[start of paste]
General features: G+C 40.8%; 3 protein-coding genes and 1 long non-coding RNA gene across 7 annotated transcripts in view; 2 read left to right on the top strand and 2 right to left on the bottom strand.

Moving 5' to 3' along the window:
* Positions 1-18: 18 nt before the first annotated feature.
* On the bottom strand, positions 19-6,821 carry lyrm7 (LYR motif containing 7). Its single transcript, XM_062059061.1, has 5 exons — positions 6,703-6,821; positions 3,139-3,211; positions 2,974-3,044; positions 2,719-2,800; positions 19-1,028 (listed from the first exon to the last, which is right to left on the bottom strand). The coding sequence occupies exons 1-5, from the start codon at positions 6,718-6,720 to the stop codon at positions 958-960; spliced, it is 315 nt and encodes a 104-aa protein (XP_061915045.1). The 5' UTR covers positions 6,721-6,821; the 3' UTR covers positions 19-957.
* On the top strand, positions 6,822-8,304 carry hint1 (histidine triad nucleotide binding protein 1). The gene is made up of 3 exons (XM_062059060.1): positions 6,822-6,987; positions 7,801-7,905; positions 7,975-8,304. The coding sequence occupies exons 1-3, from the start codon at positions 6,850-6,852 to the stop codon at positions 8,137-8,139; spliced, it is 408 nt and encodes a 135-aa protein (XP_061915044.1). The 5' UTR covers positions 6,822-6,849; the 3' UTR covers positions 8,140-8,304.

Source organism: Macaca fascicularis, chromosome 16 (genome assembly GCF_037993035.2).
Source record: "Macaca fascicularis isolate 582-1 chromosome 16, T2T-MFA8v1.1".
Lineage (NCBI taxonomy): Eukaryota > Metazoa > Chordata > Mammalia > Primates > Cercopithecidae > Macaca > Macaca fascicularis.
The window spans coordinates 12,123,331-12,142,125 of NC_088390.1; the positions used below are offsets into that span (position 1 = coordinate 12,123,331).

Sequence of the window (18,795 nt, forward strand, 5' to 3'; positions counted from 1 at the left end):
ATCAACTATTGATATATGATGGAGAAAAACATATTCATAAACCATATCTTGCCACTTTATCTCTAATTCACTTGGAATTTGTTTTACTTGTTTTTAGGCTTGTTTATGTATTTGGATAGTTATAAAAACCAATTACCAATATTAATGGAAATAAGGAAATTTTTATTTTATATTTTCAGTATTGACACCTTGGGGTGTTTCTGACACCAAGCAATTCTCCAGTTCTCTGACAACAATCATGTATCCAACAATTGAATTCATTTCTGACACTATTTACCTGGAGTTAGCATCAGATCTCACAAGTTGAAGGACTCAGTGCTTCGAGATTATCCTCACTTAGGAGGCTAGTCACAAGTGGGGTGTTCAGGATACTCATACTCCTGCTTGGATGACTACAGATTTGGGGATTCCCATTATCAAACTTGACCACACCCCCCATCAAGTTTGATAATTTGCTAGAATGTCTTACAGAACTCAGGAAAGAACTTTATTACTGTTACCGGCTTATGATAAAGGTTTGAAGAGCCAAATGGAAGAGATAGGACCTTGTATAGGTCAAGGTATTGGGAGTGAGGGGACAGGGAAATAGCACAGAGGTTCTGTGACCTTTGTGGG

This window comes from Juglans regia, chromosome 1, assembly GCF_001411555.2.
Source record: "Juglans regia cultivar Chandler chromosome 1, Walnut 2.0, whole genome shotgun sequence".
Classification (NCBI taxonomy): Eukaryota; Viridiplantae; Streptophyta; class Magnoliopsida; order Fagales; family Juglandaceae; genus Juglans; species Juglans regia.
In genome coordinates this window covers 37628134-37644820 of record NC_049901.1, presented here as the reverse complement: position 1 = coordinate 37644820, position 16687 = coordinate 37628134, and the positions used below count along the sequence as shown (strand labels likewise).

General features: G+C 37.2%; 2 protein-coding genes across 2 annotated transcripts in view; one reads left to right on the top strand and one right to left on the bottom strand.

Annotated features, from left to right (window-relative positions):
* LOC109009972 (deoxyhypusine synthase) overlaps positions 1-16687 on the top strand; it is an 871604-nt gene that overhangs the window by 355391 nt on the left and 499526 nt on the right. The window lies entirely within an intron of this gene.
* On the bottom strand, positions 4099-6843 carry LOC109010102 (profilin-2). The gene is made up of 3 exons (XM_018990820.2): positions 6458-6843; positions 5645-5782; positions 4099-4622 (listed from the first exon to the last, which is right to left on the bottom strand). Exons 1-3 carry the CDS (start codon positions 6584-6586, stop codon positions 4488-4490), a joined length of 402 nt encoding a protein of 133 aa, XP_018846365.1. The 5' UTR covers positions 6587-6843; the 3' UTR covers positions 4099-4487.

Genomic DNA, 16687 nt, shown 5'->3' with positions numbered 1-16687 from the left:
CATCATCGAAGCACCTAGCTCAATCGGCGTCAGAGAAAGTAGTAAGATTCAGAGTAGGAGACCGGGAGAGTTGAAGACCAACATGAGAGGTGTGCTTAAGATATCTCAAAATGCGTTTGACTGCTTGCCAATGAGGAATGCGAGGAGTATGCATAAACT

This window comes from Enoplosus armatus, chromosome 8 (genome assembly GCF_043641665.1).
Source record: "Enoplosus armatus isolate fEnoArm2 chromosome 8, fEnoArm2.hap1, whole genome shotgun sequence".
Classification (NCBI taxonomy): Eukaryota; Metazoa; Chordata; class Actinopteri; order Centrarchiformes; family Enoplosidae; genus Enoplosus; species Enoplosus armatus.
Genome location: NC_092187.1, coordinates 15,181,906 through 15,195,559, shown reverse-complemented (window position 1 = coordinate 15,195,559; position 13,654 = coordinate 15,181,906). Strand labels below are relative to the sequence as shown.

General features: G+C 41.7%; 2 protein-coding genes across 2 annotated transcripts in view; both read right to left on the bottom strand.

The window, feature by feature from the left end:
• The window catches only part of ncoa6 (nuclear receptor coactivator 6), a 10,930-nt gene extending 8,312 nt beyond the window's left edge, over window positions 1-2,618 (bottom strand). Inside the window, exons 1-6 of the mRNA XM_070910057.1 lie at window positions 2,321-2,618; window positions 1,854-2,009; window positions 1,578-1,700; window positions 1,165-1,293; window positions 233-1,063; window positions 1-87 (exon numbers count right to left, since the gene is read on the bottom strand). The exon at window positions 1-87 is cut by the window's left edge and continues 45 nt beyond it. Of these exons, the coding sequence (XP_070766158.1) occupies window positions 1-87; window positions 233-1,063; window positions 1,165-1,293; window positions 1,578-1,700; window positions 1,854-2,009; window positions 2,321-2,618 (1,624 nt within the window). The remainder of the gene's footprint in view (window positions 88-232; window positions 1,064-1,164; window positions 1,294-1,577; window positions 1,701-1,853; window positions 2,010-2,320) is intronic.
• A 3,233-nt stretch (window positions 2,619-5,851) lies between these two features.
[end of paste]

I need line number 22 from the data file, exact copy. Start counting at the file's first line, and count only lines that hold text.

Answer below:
This window comes from Enoplosus armatus, chromosome 8 (genome assembly GCF_043641665.1).